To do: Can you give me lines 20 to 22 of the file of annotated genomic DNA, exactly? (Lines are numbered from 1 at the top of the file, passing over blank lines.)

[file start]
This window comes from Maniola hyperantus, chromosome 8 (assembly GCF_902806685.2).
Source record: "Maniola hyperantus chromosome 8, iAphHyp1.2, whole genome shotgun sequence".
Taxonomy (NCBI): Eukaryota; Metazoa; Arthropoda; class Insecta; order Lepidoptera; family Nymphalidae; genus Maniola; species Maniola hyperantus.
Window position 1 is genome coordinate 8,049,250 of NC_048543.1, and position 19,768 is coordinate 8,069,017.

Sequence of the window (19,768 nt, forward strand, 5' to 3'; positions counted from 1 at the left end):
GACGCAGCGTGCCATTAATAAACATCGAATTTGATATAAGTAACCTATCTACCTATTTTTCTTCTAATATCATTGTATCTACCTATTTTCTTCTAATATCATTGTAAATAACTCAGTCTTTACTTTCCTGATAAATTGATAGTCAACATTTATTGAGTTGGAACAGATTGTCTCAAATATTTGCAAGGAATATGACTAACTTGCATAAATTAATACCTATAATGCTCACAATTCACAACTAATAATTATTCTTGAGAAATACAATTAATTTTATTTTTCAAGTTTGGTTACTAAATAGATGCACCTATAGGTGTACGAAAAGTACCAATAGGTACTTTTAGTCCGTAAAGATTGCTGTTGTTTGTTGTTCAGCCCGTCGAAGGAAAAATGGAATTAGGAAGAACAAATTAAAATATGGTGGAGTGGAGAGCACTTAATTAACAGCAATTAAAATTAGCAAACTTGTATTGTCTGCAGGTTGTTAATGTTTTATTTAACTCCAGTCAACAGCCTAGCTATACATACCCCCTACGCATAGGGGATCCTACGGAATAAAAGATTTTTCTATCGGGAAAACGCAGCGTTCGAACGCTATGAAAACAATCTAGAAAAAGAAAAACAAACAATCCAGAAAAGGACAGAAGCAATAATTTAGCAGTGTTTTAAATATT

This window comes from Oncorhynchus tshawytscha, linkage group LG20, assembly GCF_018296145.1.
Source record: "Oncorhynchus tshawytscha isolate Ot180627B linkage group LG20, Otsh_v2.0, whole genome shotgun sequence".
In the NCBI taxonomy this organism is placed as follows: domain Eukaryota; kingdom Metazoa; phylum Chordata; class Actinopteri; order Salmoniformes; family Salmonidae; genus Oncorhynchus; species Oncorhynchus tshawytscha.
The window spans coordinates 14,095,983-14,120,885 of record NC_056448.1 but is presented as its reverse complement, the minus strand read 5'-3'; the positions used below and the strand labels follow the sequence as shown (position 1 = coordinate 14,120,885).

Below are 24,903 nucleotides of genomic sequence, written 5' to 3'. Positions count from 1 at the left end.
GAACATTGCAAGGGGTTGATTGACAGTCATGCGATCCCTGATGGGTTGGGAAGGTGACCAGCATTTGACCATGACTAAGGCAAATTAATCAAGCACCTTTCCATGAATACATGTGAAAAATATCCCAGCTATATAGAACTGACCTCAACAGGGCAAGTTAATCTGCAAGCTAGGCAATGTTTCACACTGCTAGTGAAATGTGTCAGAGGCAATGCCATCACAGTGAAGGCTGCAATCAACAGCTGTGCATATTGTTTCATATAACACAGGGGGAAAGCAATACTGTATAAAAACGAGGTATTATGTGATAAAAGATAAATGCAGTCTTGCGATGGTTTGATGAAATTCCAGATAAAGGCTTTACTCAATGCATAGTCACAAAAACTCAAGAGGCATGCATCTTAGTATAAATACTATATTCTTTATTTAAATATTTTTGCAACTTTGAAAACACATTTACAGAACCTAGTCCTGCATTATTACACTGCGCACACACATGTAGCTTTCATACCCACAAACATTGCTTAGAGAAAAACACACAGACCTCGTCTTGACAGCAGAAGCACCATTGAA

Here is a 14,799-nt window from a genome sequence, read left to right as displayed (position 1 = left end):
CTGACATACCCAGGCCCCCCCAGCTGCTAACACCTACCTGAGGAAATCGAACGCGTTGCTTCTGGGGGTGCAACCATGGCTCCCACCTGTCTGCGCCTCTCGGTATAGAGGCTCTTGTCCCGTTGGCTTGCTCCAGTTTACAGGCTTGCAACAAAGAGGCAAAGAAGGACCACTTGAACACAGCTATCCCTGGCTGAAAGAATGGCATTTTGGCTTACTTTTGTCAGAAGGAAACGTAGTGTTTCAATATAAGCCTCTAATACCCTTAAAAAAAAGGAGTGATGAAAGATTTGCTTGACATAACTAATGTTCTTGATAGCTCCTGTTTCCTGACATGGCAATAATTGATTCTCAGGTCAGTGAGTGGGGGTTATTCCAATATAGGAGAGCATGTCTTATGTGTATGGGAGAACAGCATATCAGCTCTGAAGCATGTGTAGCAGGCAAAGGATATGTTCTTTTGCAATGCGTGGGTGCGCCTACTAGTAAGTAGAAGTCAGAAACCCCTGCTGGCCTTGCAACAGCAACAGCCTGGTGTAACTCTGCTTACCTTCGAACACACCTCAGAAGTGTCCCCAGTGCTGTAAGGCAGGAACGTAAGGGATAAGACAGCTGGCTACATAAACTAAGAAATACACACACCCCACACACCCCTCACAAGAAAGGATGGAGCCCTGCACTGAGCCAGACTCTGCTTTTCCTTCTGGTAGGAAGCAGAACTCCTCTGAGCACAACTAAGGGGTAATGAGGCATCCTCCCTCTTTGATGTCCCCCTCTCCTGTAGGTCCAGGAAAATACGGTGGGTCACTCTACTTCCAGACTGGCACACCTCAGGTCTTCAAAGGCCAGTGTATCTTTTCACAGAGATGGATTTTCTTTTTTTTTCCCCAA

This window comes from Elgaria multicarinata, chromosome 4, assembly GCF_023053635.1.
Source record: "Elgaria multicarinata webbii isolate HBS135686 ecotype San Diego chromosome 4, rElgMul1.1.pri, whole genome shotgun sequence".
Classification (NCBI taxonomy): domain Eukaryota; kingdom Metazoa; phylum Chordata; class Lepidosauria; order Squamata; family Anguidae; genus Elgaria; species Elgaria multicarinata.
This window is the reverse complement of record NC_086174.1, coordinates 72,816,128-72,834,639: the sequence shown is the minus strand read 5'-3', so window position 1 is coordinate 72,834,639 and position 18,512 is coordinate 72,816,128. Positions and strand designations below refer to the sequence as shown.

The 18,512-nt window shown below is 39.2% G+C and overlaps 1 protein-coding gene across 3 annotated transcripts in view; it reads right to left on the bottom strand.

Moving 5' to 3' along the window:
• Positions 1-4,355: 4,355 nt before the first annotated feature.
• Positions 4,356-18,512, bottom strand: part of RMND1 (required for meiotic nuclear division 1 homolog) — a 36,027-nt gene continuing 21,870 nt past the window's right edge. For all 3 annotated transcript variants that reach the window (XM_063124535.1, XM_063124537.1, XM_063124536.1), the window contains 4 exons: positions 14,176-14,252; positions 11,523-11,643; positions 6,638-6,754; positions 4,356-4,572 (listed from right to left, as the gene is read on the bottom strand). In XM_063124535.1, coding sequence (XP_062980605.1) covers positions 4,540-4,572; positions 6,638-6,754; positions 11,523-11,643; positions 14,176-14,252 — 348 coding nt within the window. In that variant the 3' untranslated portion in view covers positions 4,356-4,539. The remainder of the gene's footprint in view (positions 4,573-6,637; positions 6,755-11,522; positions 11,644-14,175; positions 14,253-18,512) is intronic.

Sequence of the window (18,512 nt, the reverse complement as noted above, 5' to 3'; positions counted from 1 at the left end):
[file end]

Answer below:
Moving 5' to 3' along the window:
• Positions 1-4,355: 4,355 nt before the first annotated feature.
• Positions 4,356-18,512, bottom strand: part of RMND1 (required for meiotic nuclear division 1 homolog) — a 36,027-nt gene continuing 21,870 nt past the window's right edge. For all 3 annotated transcript variants that reach the window (XM_063124535.1, XM_063124537.1, XM_063124536.1), the window contains 4 exons: positions 14,176-14,252; positions 11,523-11,643; positions 6,638-6,754; positions 4,356-4,572 (listed from right to left, as the gene is read on the bottom strand). In XM_063124535.1, coding sequence (XP_062980605.1) covers positions 4,540-4,572; positions 6,638-6,754; positions 11,523-11,643; positions 14,176-14,252 — 348 coding nt within the window. In that variant the 3' untranslated portion in view covers positions 4,356-4,539. The remainder of the gene's footprint in view (positions 4,573-6,637; positions 6,755-11,522; positions 11,644-14,175; positions 14,253-18,512) is intronic.